Worns ready to retire after England defeat

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The Independent Online

The German defender Christian Wörns threatened to retire from international football yesterday after the criticism he took following the 5-1 thrashing by England last weekend.

"In the past week, they've tried to tear me apart. I still haven't digested it," Wörns said. "I have to think whether it makes any sense anymore to join the national team."

Wörns, who plays for Borussia Dortmund and won his 37th cap against England, has played a role before in painful German defeats. He was sent off against Croatia in the 1998 World Cup, leading to a German collapse and a 3-0 quarter-final defeat. "I've been criticised for 10 years, whether I play good or bad," said Wörns. "I am sick of it."

The Manchester United chief executive Peter Kenyon said yesterday that he is annoyed the club have been left to take all the flak over the on-going problem of persistent standing.

United feel they have been singled out unfairly because some of their supporters refuse to sit down during matches at Old Trafford and other Premier League grounds. Trafford Metropolitan Borough Council, which is responsible for safety at Old Trafford, threatened last season to close down sections of the ground because of the problem, while Middlesbrough and Sunderland have reduced United's ticket allocation because they claim their fans refuse to sit down.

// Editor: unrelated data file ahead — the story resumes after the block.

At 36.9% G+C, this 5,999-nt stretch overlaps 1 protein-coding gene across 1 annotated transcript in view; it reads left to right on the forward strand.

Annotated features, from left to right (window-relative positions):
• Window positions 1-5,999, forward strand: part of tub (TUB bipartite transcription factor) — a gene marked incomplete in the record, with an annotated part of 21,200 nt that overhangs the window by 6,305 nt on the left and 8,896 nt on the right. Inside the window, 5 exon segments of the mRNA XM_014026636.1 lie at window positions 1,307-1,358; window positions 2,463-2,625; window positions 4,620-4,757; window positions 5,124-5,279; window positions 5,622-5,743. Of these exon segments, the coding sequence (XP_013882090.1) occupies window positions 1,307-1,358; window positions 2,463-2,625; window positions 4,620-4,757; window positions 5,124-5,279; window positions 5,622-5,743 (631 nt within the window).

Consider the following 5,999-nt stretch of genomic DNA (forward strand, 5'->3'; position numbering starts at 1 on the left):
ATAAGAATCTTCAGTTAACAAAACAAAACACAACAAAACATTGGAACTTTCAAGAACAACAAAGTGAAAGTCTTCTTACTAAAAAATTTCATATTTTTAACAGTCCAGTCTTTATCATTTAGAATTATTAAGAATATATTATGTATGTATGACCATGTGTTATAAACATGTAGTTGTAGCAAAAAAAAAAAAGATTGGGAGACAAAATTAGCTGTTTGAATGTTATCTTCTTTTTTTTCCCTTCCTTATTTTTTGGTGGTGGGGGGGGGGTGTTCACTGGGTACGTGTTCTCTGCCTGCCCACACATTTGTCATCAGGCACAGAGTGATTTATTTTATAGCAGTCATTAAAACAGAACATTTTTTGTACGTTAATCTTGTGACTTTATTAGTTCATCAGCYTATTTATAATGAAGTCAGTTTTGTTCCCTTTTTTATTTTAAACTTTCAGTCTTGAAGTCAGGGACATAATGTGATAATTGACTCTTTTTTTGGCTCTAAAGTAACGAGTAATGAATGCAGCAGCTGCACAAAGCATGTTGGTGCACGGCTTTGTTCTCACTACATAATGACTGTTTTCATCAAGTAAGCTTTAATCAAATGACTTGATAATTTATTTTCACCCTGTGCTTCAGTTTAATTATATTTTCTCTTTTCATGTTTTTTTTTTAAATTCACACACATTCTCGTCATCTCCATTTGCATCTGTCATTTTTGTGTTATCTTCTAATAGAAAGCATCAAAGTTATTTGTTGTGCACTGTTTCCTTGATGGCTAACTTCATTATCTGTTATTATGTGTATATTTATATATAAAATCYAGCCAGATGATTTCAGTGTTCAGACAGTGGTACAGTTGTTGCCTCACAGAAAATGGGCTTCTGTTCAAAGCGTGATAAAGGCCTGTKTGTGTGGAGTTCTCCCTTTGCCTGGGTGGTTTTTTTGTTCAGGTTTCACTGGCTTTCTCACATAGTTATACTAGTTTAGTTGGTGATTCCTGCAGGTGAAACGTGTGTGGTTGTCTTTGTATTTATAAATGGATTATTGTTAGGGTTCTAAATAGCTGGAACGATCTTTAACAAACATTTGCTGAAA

Kenyon feels the problem needs to be addressed by the relevant authorities. He would like to see the Premier League, the Football Licensing Authority and the Government get involved. "We're being used as a political pawn," Kenyon said. "Where I am feeling uncomfortable is with the way it's coming down on Manchester United, Trafford council and our supporters because the rest of the people are dodging the issue.

"The licensing authority, the Premier League and the Government should get visible on this issue."

The Leeds chairman Peter Ridsdale has urged supporters to remain seated throughout matches at Elland Road or risk the closure of the ground.

Ridsdale believes fans might be seriously injured if they flout the law and choose to stand, which could lead to measures against the club. "Elland Road has been adapted for spectators to be seated, so put simply, it is not safe for spectators to stand throughout the match," Ridsdale said. "This is because seated stadiums do not have crowd control barriers. The potential therefore exists for crowd surging. Obviously, a surge in a seated area can cause serious injury – particularly so in upper seating areas.

"If we do not receive full co-operation from spectators and the club cannot be seen to be managing this policy effectively, the Licensing Authority may take measures.

"These could include reducing the capacity of an area of the stadium, fully closing an area of the stadium, or even closing the stadium as a whole."

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